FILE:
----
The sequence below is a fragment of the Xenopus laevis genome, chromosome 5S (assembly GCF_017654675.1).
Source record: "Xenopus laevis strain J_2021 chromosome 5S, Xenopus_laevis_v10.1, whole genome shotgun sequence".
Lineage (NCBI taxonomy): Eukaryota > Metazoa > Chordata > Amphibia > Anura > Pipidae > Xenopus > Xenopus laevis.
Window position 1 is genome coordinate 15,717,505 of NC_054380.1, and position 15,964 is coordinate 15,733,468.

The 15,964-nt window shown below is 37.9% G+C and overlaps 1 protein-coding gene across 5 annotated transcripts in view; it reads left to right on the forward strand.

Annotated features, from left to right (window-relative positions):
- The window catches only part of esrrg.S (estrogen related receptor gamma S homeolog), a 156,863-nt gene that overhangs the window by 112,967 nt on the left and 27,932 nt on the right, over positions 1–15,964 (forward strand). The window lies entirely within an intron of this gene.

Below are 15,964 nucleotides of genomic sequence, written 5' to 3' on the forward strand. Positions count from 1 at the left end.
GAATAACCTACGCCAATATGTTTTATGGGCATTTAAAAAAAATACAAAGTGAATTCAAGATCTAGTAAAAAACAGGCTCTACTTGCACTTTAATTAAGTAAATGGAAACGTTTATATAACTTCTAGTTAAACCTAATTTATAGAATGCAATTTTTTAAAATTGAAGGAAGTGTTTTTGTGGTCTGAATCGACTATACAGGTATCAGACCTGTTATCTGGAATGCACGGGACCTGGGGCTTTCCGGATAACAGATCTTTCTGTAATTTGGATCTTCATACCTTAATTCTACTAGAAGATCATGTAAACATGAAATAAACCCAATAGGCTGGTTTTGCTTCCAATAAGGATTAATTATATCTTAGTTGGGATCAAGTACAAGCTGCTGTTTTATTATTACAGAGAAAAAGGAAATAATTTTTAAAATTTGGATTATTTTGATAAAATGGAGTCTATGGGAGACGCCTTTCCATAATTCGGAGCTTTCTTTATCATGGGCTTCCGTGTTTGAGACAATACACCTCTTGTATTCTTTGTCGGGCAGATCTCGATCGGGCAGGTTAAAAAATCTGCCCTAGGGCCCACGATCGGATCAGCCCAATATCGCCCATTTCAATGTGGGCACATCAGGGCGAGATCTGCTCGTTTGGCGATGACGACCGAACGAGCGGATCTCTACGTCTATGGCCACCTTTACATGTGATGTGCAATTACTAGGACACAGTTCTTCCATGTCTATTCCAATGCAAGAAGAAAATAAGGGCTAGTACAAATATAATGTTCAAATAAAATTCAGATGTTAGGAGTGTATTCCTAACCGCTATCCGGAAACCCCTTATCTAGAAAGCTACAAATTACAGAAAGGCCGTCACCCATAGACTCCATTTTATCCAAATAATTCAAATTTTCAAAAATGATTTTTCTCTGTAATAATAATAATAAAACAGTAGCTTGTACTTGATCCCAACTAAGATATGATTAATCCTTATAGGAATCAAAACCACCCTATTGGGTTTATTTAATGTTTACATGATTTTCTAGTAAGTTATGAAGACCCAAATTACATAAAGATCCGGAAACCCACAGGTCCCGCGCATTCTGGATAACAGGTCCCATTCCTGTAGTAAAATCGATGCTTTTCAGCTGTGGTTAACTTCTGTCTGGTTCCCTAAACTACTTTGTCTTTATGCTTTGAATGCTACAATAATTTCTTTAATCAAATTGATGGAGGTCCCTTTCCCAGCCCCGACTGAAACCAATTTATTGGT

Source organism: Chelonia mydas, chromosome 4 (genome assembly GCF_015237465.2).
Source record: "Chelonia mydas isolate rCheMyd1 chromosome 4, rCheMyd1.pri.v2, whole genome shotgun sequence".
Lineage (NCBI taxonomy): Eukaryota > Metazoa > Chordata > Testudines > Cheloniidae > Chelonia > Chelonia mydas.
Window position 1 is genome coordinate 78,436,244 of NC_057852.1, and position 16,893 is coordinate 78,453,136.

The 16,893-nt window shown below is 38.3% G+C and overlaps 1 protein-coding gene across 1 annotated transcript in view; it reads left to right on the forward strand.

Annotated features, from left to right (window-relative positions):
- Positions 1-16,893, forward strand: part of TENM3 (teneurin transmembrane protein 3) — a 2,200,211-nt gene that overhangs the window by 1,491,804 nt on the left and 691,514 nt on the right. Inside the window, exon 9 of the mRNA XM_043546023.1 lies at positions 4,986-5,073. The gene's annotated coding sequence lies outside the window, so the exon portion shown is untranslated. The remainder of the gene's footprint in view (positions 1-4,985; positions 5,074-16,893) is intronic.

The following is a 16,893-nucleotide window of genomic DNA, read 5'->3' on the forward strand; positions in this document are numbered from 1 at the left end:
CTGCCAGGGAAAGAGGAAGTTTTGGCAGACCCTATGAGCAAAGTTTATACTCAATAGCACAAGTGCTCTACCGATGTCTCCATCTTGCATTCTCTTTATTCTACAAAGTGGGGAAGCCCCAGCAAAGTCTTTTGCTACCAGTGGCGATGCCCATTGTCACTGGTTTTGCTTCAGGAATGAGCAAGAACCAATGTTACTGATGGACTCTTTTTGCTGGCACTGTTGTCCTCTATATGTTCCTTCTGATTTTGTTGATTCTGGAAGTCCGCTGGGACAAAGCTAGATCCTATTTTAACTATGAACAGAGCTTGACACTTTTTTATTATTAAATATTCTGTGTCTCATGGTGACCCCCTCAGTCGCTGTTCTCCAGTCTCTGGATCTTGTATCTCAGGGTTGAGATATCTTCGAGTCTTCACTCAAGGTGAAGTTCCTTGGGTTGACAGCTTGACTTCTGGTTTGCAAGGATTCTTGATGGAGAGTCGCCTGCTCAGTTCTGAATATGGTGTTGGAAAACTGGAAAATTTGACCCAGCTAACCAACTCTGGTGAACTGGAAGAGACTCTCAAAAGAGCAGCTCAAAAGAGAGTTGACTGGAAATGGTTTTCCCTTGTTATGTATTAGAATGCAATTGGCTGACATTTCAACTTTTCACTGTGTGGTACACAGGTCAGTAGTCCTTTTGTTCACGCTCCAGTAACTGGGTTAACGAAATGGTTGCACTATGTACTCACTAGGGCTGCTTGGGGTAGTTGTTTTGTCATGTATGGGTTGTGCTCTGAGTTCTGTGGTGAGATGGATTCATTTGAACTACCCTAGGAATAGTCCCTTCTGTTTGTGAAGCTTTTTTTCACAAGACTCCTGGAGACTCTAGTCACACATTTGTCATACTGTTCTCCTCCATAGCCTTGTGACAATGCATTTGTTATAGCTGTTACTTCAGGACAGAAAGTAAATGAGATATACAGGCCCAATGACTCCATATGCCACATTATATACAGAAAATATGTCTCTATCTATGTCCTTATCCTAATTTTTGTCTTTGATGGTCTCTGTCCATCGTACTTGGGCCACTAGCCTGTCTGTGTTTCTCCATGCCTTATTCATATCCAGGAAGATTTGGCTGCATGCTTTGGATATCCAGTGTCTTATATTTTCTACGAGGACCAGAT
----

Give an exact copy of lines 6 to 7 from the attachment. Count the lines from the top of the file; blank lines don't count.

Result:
Annotated features, from left to right (window-relative positions):
- The window catches only part of esrrg.S (estrogen related receptor gamma S homeolog), a 156,863-nt gene that overhangs the window by 112,967 nt on the left and 27,932 nt on the right, over positions 1–15,964 (forward strand). The window lies entirely within an intron of this gene.